Wiestler: The Helmholtz Association will benefit enormously
“I got to know Maike Sander as a diabetes and stem cell expert when she was a visiting professor at the MDC,” says Otmar D. Wiestler, President of the Helmholtz Association. “With her high scientific reputation and international experience, she is the ideal person to determine the future direction of the MDC as Scientific Director and Chair of the Board of Directors. With Professor Sander, we gain an excellent scientist whose expertise will be extremely beneficial to the Helmholtz Association. A critical area is the development of precision medicine approaches. The MDC is at the forefront of advancing research in this important area. I look forward to working with Professor Sander and having a lively exchange of ideas.
About Maike Sander
Maike Sander, from Göttingen, is 54 years old. After earning a medical degree from the University of Heidelberg Medical School in 1994, she conducted research at the University of California, San Francisco. Before joining UC San Diego in 2008, she held faculty positions at Hamburg Medical School and the University of California, Irvine. An expert in insulin-producing pancreatic beta cells, she has nearly 30 years of experience in diabetes medicine and research.
Sander is an elected member of the German National Academy of Sciences Leopoldina, the Association of American Physicians, and the American Society of Clinical Investigation. In addition, she is a member of two NIH consortia: The Human Islet Research Network and the NIH Impact of Genomic Variation on Function Consortium, which seeks to define the basic mechanisms of gene regulation.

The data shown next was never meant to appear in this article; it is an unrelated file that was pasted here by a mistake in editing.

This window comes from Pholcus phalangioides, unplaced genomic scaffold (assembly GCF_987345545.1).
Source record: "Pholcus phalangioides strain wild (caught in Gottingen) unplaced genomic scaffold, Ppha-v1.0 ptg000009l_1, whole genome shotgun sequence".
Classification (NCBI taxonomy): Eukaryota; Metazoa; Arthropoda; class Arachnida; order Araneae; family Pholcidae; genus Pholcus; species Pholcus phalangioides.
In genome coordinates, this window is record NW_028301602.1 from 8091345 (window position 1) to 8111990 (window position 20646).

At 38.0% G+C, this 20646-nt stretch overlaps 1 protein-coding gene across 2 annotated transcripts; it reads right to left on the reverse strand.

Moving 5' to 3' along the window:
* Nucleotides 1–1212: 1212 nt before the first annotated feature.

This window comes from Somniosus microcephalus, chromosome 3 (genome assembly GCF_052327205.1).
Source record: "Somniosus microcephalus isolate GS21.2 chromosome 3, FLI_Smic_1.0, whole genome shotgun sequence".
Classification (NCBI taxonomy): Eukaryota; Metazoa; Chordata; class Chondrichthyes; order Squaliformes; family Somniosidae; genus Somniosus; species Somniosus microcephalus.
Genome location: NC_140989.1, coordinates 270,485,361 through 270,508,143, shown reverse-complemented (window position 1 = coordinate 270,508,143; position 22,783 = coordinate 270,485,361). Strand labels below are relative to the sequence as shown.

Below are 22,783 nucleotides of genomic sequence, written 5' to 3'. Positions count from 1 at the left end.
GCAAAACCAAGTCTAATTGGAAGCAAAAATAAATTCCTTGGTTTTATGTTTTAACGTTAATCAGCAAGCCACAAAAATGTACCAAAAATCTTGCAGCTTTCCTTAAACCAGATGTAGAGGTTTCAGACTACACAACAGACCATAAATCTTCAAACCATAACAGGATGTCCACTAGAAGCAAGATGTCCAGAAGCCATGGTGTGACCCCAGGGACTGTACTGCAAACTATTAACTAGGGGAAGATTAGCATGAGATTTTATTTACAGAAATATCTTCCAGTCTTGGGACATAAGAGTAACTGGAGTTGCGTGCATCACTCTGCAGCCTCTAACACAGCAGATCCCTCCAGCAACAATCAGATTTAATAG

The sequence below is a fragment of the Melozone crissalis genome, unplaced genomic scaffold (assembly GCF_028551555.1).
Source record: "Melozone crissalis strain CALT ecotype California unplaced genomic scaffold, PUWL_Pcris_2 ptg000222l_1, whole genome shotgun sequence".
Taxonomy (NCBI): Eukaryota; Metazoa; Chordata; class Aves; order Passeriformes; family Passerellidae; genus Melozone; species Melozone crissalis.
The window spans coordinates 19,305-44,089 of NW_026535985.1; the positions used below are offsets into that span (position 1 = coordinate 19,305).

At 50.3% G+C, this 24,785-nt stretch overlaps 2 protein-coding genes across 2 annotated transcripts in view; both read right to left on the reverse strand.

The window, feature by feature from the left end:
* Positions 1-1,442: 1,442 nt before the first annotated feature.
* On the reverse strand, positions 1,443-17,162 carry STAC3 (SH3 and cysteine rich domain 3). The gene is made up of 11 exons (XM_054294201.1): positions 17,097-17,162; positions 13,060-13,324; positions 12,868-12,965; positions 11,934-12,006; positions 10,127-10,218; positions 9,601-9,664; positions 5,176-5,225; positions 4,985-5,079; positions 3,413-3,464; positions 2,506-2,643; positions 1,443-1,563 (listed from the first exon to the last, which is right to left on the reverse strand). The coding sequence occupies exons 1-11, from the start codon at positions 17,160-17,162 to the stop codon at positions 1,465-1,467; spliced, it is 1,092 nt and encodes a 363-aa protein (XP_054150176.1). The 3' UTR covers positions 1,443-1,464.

She is the recipient of the Grodsky Prize from the Juvenile Diabetes Research Foundation, the 2022 Albert Renold Prize from the European Association for the Study of Diabetes, and the Alexander von Humboldt Foundation Research Prize. Since 2019, Sander has been a Visiting Einstein Scholar at the Berlin Institute of Health at Charité (BIH).
Sander Laboratory and Publications at the University of California, San Diego
German Federal Ministry of Education and Research (BMBF)
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Max Delbrück Center for Molecular Medicine (MDC)
The Helmholtz Association’s Max Delbrück Center for Molecular Medicine (MDC) is one of the world’s leading biomedical research institutions. Max Delbrück, originally from Berlin, was a Nobel laureate and one of the founders of molecular biology. At the MDC sites in Berlin-Buch and Mitte, researchers from around 60 countries analyze the human system and study the biological basis of life, from its most basic building blocks to systemic mechanisms. By understanding what regulates or disrupts the dynamic balance of a cell, an organ or the whole body, we can prevent diseases, diagnose them earlier and stop their progression thanks to appropriate therapies. Patients should benefit as soon as possible from the discoveries of basic research. The MDC thus supports the creation of spin-offs and participates in collaborative networks. It works in close partnership with Charité – Universitätsmedizin Berlin in the jointly run Center for Experimental and Clinical Research (ECRC), the Berlin Institute of Health (BIH) at Charité and the German Center for Cardiovascular Research (DZHK). Founded in 1992, the MDC today employs 1,600 people and is funded 90% by the German Federal Government and 10% by the State of Berlin.